Among more experienced second base targets, Ben Zobrist may not be a fit for the Athletics since the Rays want a big return for the utilityman, and he may not be available anyway since Tampa remains on the fringes of the AL East race. The Phillies had one of their top scouts at Sunday’s A’s/Orioles game, which could hint at a connection with Chase Utley, though Slusser notes that Baltimore could be looking for second base help as well.
The National League Central saw a change atop its leaderboard as the Brewers fell out of first place for the first time since April 5 after a 5-4 walk-off loss to the Nationals. It could be temporary pending the outcome of the Cardinals’ game with the Dodgers tonight. Here’s the latest from the NL Central:
- Reds General Manager Walt Jocketty has several of his inner-circle baseball operations people on the road with him and is eyeing some additions, but that doesn’t mean anything will happen this month. “I’d like to add a bat,” Jocketty said, according to MLB.com’s Mark Sheldon. “We just haven’t found anything that attracts us yet. It may not happen before the 31st.” Jocketty went on to say if the Reds acquire a bat, the preference would be for the player to play multiple positions.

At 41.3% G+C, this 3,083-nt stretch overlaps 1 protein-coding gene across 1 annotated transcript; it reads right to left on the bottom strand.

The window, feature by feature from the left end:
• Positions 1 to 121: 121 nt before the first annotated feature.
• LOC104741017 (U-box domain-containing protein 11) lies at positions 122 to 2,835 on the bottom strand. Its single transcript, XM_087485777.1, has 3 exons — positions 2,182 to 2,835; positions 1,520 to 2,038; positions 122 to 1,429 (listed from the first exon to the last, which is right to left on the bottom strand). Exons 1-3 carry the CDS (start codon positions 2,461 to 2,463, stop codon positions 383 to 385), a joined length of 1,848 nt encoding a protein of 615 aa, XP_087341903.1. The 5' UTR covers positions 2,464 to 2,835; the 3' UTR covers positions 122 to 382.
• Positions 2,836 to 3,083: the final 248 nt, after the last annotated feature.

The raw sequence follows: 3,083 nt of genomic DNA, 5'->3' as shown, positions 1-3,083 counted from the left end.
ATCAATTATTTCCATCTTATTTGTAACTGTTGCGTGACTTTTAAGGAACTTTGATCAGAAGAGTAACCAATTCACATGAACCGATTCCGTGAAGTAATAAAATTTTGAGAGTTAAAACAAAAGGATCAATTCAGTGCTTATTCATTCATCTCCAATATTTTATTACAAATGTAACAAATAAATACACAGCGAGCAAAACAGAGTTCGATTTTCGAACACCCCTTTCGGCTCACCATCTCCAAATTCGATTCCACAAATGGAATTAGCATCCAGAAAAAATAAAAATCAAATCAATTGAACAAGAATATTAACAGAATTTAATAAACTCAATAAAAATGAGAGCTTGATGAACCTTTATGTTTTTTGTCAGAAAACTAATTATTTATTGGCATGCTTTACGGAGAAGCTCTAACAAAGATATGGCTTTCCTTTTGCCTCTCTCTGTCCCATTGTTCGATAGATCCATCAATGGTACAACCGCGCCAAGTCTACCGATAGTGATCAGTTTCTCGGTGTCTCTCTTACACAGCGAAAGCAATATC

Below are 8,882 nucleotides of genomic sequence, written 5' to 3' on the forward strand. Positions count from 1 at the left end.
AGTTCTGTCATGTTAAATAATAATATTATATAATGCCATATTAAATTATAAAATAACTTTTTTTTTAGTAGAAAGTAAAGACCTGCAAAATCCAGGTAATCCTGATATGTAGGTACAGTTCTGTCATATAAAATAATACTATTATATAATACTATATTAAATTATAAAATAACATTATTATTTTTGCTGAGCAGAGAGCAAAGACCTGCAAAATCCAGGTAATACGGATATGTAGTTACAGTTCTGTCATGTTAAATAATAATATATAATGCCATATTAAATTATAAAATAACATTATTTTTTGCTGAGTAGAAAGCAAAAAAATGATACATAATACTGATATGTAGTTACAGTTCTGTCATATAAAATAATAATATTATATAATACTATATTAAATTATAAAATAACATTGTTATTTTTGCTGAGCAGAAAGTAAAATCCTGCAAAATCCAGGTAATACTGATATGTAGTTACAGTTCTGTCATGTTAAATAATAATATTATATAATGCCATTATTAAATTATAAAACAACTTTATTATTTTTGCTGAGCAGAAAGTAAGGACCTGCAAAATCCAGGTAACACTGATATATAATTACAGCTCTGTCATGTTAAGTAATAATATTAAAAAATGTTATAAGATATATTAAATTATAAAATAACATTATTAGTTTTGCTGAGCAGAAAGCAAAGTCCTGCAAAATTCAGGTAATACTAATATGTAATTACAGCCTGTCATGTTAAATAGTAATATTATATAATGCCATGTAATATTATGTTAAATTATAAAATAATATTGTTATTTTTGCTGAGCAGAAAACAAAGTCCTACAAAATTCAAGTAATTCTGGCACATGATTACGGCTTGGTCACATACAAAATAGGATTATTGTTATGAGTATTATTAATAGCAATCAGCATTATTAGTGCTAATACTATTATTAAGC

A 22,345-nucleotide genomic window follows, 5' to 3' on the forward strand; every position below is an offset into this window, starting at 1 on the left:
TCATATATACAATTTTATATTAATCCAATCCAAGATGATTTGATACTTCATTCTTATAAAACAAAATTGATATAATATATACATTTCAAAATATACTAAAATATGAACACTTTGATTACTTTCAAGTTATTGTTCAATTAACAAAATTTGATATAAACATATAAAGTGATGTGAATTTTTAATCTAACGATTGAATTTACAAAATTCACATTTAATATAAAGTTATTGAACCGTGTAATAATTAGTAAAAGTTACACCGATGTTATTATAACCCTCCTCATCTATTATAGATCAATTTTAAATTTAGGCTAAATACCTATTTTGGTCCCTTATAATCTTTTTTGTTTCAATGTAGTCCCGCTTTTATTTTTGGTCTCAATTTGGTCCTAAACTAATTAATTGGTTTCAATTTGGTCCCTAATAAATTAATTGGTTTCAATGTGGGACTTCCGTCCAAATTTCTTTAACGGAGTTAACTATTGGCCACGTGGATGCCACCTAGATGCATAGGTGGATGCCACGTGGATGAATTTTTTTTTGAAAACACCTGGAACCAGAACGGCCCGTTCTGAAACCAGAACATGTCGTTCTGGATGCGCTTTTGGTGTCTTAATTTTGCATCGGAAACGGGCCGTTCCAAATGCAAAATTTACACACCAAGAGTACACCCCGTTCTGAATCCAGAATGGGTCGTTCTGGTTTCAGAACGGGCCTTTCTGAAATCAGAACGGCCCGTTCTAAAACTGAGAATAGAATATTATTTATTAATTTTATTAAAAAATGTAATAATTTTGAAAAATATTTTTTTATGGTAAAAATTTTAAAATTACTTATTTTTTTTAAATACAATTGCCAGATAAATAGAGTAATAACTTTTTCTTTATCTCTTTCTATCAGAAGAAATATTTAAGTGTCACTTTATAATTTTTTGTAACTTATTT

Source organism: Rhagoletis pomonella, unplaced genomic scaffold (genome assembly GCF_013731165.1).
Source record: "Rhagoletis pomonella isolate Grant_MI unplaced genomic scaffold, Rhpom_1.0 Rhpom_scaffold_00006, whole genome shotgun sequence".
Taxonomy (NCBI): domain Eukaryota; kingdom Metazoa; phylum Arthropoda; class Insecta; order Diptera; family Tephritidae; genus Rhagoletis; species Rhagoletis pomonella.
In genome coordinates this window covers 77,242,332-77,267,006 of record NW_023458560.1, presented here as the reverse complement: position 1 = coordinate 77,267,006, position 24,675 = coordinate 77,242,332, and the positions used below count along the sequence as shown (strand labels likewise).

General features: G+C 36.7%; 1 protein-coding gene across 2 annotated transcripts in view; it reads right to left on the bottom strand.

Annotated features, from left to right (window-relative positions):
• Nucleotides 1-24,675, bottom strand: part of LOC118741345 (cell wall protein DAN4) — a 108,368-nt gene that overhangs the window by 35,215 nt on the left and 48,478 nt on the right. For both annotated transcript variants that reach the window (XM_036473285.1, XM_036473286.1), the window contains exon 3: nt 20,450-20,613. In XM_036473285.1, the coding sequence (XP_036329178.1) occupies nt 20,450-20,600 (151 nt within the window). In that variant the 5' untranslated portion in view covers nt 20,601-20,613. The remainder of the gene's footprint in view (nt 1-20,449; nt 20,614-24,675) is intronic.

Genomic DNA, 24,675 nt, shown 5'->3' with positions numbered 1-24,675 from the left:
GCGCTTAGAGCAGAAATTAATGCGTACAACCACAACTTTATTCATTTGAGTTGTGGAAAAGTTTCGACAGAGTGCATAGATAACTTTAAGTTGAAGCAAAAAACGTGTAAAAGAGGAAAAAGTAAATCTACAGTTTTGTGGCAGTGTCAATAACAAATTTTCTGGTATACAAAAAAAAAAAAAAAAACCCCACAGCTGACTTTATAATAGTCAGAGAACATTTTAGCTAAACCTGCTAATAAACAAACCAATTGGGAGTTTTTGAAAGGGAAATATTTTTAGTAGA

- With Brandon Phillips on the disabled list, the Reds GM was asked about pursuing the recently released Dan Uggla. “We haven’t discussed that yet,” Jocketty said (as quoted by John Fay of the Cincinnati Enquirer). “I haven’t talked to our scouts that saw him. I don’t know. We’re going to meet tomorrow and go over some stuff.“
- In a chat with Jim Bowden of SiriusXM (via Twitter), Jocketty made it clear he’d like to acquire a middle of the order bat he could put into the Reds‘ lineup right away, not an injury risk type player. When asked about Rays‘ second baseman Ben Zobrist (link), Jocketty said, “That’s a good name. That’s all I’ll say.”
- The Reds have interest in the Phillies‘ Marlon Byrd and Antonio Bastardo, reports CSNPhilly.com’s Jim Salisbury.
- The Cardinals‘ top Trade Deadline priority should be starting pitching and not a replacement for the injured Yadier Molina, according to Joe Strauss of the St. Louis Post-Dispatch.